If you are looking for an answer to the question What is Artificial Intelligence? and you only have a minute, then here's the definition the Association for the Advancement of Artificial Intelligence offers on its home page: "the scientific understanding of the mechanisms underlying thought and intelligent behavior and their embodiment in machines."
However, if you are fortunate enough to have more than a minute, then please get ready to embark upon an exciting journey exploring AI (but beware, it could last a lifetime) …
Nowadays, much of humanity's hopes are placed in the development of Artificial Intelligence (AI), which is seen as a way to cure diseases, improve diagnostics or care for the environment. However, there are also many fears motivated by the possibility that the algorithms could end up escaping human control. In fact, some intellectual figures of the stature of the late physicist Stephen Hawking have reflected on the apocalyptic risk of these technologies, a warning that has been joined by others such as tech magnate Elon Musk and UN High Commissioner for Human Rights Michelle Bachelet. While the debate continues, here is a series of developments in recent years that will neither save the world nor bring about its demise, but rather serve to entertain us with the more curious side of AI. Can the sexual orientation of people be detected by their appearance?
This article was published in The Stream (July 6, 2022) under the title "The Church of Artificial Intelligence of the Future" and is republished with permission. There is a church that worships artificial intelligence (AI). Zealots believe that an extraordinary AI future is inevitable. The technology is not here yet, but we are assured that it's coming. We will have the ability to be uploaded onto a computer and thereby achieve immortality.
There is a church that worships artificial intelligence (AI). Zealots believe that an extraordinary AI future is inevitable. The technology is not here yet, but we are assured that it's coming. We will have the ability to be uploaded onto a computer and thereby achieve immortality. You will be reborn into a new, immortal silicon body.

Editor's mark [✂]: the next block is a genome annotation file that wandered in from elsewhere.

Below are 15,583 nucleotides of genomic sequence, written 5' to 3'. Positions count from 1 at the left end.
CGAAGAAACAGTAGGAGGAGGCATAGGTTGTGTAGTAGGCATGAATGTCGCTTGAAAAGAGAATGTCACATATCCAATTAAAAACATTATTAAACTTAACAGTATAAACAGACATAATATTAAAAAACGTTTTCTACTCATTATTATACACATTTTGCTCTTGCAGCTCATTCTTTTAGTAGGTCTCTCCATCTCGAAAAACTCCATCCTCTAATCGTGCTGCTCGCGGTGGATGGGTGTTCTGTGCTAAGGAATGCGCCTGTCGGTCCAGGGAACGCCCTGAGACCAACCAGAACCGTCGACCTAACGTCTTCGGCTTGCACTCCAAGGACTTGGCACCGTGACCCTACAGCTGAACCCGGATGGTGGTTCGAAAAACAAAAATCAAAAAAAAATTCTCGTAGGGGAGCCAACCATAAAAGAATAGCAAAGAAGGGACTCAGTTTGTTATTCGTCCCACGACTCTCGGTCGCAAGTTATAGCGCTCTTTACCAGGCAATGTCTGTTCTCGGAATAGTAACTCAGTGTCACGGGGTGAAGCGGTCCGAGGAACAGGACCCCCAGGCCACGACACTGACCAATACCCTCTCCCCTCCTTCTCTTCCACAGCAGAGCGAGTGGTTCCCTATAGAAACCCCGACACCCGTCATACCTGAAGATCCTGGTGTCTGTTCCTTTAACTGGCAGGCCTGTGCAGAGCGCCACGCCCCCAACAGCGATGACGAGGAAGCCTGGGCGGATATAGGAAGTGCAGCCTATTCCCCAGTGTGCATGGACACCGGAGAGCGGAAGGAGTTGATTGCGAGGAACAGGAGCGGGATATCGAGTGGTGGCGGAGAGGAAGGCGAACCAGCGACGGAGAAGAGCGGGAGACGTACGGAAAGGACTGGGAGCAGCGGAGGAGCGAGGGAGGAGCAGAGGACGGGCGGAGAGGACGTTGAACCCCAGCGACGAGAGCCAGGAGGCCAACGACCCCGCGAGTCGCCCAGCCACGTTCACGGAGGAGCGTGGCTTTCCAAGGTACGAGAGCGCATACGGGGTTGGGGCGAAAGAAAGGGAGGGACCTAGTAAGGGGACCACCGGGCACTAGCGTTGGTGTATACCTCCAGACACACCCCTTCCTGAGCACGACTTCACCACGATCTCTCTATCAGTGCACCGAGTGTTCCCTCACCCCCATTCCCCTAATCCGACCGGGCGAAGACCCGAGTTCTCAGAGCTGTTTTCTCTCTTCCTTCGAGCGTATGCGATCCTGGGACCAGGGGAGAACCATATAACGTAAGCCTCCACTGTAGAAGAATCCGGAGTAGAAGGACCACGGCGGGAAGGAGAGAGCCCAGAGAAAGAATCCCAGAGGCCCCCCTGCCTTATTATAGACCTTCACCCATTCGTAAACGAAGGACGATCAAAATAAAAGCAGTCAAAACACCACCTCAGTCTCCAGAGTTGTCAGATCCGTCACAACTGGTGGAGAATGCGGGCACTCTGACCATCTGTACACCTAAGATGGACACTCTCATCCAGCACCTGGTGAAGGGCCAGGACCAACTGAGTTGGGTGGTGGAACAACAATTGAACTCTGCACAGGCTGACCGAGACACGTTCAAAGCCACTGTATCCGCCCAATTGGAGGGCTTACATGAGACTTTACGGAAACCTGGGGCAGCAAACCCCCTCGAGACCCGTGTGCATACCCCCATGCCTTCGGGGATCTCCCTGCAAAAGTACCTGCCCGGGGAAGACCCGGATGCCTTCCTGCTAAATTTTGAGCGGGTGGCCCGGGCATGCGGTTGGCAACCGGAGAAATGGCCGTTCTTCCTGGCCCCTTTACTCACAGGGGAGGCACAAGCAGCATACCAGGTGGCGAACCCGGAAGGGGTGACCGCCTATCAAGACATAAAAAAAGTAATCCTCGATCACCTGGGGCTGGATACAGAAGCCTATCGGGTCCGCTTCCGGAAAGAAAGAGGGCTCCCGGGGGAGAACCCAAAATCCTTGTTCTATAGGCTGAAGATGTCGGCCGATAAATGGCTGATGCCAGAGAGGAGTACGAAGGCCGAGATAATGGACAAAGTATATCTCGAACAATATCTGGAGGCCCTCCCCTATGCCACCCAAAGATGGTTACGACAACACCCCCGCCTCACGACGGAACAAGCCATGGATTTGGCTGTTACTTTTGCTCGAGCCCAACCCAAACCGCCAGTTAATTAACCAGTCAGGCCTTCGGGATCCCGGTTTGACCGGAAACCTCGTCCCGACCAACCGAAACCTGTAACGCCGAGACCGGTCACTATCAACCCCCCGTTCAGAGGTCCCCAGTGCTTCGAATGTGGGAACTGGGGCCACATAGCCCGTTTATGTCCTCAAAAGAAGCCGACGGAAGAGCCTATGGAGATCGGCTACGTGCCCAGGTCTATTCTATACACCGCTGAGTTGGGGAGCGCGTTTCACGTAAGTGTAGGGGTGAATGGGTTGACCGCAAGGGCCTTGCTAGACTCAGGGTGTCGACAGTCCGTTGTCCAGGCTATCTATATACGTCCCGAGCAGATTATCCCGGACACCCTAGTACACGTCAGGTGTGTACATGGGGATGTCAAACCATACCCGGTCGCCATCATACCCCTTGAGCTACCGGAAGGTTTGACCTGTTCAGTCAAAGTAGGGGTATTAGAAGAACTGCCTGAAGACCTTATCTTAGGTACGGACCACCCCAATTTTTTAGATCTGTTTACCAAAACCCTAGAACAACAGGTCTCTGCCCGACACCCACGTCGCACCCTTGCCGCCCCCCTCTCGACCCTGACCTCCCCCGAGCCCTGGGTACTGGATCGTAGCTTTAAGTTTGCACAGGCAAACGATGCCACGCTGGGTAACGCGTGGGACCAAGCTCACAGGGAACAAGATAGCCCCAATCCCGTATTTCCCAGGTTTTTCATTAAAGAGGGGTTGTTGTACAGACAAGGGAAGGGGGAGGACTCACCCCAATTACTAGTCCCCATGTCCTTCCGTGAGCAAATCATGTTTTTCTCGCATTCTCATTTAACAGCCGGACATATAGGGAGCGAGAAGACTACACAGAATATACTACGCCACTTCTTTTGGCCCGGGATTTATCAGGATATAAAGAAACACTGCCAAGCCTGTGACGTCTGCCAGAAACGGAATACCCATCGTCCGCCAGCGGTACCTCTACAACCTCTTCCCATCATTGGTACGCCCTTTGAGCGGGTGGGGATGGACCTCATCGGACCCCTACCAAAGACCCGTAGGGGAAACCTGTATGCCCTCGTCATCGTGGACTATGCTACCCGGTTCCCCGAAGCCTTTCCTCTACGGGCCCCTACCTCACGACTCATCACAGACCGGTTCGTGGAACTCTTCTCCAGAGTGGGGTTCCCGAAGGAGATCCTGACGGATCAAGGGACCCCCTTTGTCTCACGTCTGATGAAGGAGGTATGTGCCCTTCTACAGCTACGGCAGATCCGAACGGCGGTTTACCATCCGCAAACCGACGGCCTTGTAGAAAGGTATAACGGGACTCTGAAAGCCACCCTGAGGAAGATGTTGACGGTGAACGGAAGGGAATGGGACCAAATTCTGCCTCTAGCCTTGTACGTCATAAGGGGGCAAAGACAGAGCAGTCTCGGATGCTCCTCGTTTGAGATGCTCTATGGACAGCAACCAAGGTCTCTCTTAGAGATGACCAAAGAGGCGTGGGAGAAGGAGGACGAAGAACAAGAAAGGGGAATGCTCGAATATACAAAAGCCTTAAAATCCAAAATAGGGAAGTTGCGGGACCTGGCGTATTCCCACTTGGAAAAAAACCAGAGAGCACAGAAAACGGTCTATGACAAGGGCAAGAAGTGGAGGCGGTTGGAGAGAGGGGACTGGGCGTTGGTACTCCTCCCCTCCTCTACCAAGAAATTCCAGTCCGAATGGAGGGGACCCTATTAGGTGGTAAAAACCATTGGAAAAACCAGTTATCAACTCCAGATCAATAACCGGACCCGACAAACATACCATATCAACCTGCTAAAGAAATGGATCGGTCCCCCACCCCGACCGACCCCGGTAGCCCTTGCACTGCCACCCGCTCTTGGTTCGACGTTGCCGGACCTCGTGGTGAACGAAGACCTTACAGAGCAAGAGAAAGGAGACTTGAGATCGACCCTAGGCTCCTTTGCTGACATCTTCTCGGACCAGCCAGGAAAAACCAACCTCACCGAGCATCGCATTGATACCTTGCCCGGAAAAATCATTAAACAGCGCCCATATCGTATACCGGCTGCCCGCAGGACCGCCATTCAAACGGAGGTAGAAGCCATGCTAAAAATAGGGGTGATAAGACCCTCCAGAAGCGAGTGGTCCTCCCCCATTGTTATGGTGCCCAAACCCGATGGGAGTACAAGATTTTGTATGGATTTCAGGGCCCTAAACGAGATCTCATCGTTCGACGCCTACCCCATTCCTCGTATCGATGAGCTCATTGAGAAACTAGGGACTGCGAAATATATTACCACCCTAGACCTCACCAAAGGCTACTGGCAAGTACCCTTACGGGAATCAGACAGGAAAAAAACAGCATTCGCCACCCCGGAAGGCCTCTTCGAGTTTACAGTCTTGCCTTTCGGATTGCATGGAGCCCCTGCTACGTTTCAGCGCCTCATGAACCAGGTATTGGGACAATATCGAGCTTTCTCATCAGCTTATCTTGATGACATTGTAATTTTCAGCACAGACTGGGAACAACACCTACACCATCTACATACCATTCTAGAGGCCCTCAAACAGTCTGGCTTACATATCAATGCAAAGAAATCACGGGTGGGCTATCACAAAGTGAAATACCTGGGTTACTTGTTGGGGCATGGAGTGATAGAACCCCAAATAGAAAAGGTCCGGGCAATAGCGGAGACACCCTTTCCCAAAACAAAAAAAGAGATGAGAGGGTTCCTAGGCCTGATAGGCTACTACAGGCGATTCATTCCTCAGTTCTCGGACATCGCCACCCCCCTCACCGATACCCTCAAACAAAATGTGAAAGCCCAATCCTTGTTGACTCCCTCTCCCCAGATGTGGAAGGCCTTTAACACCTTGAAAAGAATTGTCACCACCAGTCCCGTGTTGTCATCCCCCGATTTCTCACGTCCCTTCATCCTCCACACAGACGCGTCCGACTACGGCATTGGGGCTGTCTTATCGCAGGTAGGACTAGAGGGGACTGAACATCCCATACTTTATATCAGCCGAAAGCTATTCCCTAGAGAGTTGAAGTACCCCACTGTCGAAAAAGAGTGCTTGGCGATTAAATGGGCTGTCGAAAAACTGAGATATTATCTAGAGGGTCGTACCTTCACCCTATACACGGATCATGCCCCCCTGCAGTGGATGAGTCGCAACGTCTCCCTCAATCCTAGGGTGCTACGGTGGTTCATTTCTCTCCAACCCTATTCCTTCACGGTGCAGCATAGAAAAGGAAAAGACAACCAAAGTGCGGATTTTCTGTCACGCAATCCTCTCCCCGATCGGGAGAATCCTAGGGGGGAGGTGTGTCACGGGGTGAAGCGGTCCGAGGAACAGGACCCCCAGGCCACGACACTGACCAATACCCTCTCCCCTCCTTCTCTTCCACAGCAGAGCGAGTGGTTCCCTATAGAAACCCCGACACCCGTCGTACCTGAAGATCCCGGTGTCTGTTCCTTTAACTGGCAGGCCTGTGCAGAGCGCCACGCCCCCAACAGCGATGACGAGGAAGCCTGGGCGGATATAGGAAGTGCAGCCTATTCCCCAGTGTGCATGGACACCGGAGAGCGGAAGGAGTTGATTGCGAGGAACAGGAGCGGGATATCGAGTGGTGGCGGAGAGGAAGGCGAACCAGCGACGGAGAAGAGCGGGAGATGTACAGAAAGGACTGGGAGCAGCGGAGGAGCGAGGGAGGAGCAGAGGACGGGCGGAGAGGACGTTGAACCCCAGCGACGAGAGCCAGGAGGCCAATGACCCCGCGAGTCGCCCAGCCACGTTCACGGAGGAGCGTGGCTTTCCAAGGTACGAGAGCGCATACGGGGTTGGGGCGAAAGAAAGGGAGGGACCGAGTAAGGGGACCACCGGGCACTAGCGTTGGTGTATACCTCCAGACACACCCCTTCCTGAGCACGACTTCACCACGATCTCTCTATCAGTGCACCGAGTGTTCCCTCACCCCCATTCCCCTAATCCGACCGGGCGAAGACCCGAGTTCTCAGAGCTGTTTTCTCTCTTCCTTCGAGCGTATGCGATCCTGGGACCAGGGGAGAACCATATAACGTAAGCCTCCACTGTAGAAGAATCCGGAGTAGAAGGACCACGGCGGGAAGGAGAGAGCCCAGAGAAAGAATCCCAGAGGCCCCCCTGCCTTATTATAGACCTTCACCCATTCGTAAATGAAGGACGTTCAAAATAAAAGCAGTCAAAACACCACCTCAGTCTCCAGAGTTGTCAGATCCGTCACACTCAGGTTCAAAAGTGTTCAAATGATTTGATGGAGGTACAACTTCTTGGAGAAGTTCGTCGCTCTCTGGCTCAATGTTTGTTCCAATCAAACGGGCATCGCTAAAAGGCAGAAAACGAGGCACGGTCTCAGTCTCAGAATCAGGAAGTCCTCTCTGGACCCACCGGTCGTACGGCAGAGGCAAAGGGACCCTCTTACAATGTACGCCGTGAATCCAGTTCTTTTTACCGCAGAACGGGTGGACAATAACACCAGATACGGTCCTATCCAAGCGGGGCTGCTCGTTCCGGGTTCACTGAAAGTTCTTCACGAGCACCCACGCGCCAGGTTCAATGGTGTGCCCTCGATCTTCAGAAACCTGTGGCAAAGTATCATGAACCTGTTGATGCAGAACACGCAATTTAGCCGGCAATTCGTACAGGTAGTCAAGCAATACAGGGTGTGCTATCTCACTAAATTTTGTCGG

Waymo and Uber have signed a long-term, strategic partnership to collaborate on long-haul autonomous trucking. The idea is to help customers deploy autonomous trucks more efficiently. Those who buy trucks equipped with the Waymo Driver system will be able to tap into Uber Freight's marketplace technology, meaning they'll be able to deploy vehicles on the latter's network for deliveries. Uber Freight is essentially a version of the regular Uber app designed for shippers, which helps them find truck drivers for on-demand haulage. Waymo Via -- the company's trucking division -- plans to earmark billions of miles of goods-only driverless delivery capacity for the Uber Freight network.
Here's some news that's likely to give Elon Musk a heart attack: a former Google engineer has founded a religious organization that seeks to "develop and promote the realization of a Godhead based on Artificial Intelligence." Anthony Levandowski co-founded self-driving trucking company Otto, which Uber acquired for $680 million in 2016. He became head of engineering for the ride-hailing firm's autonomous vehicle division, and made headlines after being fired in May following allegations he stole trade secrets from former employer Google. It seems Levandowski could now become more famous for his nonprofit religious entity, called Way of the Future, which he founded in September 2015. Wired's Backchannel discovered previously unreported state filings that reveal the corporation aims "through understanding and worship of the Godhead, [to] contribute to the betterment of society."